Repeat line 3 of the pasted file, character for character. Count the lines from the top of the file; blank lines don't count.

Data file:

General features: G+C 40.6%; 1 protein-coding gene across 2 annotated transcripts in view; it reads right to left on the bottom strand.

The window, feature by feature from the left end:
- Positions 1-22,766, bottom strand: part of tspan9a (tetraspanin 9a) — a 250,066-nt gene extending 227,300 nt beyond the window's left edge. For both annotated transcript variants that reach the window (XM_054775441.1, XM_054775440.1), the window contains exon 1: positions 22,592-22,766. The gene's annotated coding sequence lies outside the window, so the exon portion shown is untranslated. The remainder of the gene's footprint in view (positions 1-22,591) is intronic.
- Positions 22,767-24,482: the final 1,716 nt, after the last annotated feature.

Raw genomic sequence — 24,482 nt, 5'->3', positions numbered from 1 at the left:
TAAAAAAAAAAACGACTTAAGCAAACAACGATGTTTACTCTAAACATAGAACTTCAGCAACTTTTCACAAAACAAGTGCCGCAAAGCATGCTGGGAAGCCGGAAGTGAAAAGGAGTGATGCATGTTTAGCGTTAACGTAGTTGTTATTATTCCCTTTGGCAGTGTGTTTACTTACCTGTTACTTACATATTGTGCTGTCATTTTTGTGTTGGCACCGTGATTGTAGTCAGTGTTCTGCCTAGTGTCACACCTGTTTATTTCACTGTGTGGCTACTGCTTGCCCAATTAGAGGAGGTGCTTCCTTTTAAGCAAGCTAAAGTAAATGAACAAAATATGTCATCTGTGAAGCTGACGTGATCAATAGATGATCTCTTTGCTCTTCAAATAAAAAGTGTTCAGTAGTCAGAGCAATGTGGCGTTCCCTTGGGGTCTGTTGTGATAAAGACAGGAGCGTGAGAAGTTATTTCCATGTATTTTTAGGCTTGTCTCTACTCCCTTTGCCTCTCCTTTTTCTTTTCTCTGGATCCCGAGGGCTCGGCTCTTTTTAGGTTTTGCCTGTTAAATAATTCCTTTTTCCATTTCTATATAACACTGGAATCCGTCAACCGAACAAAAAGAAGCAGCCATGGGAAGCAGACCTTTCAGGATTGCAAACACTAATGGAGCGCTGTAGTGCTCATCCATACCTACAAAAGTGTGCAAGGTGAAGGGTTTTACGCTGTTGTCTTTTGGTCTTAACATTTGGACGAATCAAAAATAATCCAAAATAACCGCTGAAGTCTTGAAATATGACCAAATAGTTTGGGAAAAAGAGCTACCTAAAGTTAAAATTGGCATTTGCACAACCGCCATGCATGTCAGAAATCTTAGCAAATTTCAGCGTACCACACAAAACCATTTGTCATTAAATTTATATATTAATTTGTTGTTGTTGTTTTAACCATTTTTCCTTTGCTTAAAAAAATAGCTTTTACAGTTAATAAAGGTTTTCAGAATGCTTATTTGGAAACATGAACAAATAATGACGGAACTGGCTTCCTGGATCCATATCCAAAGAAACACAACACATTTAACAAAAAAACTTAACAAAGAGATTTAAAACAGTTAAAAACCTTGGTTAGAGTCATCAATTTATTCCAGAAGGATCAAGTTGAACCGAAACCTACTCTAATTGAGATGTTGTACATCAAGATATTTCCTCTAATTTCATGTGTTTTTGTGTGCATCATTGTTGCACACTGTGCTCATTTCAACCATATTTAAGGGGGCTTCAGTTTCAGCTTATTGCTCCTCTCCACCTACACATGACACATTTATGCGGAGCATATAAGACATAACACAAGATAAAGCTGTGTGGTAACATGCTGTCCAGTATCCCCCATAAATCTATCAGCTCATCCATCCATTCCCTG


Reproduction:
- Positions 1-22,766, bottom strand: part of tspan9a (tetraspanin 9a) — a 250,066-nt gene extending 227,300 nt beyond the window's left edge. For both annotated transcript variants that reach the window (XM_054775441.1, XM_054775440.1), the window contains exon 1: positions 22,592-22,766. The gene's annotated coding sequence lies outside the window, so the exon portion shown is untranslated. The remainder of the gene's footprint in view (positions 1-22,591) is intronic.